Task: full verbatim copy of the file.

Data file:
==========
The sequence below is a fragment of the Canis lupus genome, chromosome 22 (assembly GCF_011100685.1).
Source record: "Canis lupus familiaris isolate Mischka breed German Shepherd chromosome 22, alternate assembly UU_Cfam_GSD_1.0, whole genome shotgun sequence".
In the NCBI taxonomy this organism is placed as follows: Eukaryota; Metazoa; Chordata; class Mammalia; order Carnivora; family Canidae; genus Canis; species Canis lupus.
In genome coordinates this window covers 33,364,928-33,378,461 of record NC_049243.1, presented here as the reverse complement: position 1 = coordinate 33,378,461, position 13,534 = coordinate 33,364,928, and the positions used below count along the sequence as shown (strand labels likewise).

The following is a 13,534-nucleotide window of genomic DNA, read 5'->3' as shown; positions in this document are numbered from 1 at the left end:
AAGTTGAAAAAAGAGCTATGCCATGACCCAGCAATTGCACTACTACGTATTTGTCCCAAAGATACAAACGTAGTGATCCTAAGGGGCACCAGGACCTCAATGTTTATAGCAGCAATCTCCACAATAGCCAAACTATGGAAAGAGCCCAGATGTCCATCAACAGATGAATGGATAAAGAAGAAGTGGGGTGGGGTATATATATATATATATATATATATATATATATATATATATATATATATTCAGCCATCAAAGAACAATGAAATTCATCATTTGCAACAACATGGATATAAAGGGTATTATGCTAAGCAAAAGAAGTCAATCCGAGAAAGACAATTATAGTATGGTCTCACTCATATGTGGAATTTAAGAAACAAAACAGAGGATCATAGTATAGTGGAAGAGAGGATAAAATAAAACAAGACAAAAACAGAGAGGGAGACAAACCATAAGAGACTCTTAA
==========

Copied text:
The sequence below is a fragment of the Canis lupus genome, chromosome 22 (assembly GCF_011100685.1).
Source record: "Canis lupus familiaris isolate Mischka breed German Shepherd chromosome 22, alternate assembly UU_Cfam_GSD_1.0, whole genome shotgun sequence".
In the NCBI taxonomy this organism is placed as follows: Eukaryota; Metazoa; Chordata; class Mammalia; order Carnivora; family Canidae; genus Canis; species Canis lupus.
In genome coordinates this window covers 33,364,928-33,378,461 of record NC_049243.1, presented here as the reverse complement: position 1 = coordinate 33,378,461, position 13,534 = coordinate 33,364,928, and the positions used below count along the sequence as shown (strand labels likewise).

The following is a 13,534-nucleotide window of genomic DNA, read 5'->3' as shown; positions in this document are numbered from 1 at the left end:
AAGTTGAAAAAAGAGCTATGCCATGACCCAGCAATTGCACTACTACGTATTTGTCCCAAAGATACAAACGTAGTGATCCTAAGGGGCACCAGGACCTCAATGTTTATAGCAGCAATCTCCACAATAGCCAAACTATGGAAAGAGCCCAGATGTCCATCAACAGATGAATGGATAAAGAAGAAGTGGGGTGGGGTATATATATATATATATATATATATATATATATATATATATATATATATTCAGCCATCAAAGAACAATGAAATTCATCATTTGCAACAACATGGATATAAAGGGTATTATGCTAAGCAAAAGAAGTCAATCCGAGAAAGACAATTATAGTATGGTCTCACTCATATGTGGAATTTAAGAAACAAAACAGAGGATCATAGTATAGTGGAAGAGAGGATAAAATAAAACAAGACAAAAACAGAGAGGGAGACAAACCATAAGAGACTCTTAA